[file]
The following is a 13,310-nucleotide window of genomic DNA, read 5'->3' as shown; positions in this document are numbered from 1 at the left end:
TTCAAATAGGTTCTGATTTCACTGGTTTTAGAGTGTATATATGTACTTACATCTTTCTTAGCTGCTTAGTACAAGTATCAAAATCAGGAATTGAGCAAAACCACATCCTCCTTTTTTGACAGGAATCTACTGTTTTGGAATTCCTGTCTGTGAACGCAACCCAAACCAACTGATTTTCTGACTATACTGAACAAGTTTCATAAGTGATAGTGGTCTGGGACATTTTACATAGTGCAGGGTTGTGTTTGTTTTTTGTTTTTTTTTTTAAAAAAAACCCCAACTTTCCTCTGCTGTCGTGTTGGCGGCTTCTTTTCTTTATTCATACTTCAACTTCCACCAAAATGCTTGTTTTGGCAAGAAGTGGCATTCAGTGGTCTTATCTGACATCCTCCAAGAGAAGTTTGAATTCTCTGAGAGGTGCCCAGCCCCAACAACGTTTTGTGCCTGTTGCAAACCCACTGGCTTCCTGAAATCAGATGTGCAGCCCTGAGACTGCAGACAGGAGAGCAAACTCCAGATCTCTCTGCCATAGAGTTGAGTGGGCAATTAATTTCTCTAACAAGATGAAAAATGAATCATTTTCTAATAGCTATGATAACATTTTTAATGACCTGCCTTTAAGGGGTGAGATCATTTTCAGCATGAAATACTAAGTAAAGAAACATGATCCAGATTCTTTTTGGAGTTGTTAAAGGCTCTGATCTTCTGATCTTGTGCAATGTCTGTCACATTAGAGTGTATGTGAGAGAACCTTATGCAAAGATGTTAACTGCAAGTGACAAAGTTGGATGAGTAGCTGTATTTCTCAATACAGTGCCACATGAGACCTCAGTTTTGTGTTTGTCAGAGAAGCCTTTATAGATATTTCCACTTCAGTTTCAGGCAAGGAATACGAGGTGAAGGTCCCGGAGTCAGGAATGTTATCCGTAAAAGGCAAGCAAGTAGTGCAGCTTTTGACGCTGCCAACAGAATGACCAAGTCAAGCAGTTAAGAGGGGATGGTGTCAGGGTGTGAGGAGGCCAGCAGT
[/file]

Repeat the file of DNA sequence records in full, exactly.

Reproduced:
The following is a 13,310-nucleotide window of genomic DNA, read 5'->3' as shown; positions in this document are numbered from 1 at the left end:
TTCAAATAGGTTCTGATTTCACTGGTTTTAGAGTGTATATATGTACTTACATCTTTCTTAGCTGCTTAGTACAAGTATCAAAATCAGGAATTGAGCAAAACCACATCCTCCTTTTTTGACAGGAATCTACTGTTTTGGAATTCCTGTCTGTGAACGCAACCCAAACCAACTGATTTTCTGACTATACTGAACAAGTTTCATAAGTGATAGTGGTCTGGGACATTTTACATAGTGCAGGGTTGTGTTTGTTTTTTGTTTTTTTTTTTAAAAAAAACCCCAACTTTCCTCTGCTGTCGTGTTGGCGGCTTCTTTTCTTTATTCATACTTCAACTTCCACCAAAATGCTTGTTTTGGCAAGAAGTGGCATTCAGTGGTCTTATCTGACATCCTCCAAGAGAAGTTTGAATTCTCTGAGAGGTGCCCAGCCCCAACAACGTTTTGTGCCTGTTGCAAACCCACTGGCTTCCTGAAATCAGATGTGCAGCCCTGAGACTGCAGACAGGAGAGCAAACTCCAGATCTCTCTGCCATAGAGTTGAGTGGGCAATTAATTTCTCTAACAAGATGAAAAATGAATCATTTTCTAATAGCTATGATAACATTTTTAATGACCTGCCTTTAAGGGGTGAGATCATTTTCAGCATGAAATACTAAGTAAAGAAACATGATCCAGATTCTTTTTGGAGTTGTTAAAGGCTCTGATCTTCTGATCTTGTGCAATGTCTGTCACATTAGAGTGTATGTGAGAGAACCTTATGCAAAGATGTTAACTGCAAGTGACAAAGTTGGATGAGTAGCTGTATTTCTCAATACAGTGCCACATGAGACCTCAGTTTTGTGTTTGTCAGAGAAGCCTTTATAGATATTTCCACTTCAGTTTCAGGCAAGGAATACGAGGTGAAGGTCCCGGAGTCAGGAATGTTATCCGTAAAAGGCAAGCAAGTAGTGCAGCTTTTGACGCTGCCAACAGAATGACCAAGTCAAGCAGTTAAGAGGGGATGGTGTCAGGGTGTGAGGAGGCCAGCAGT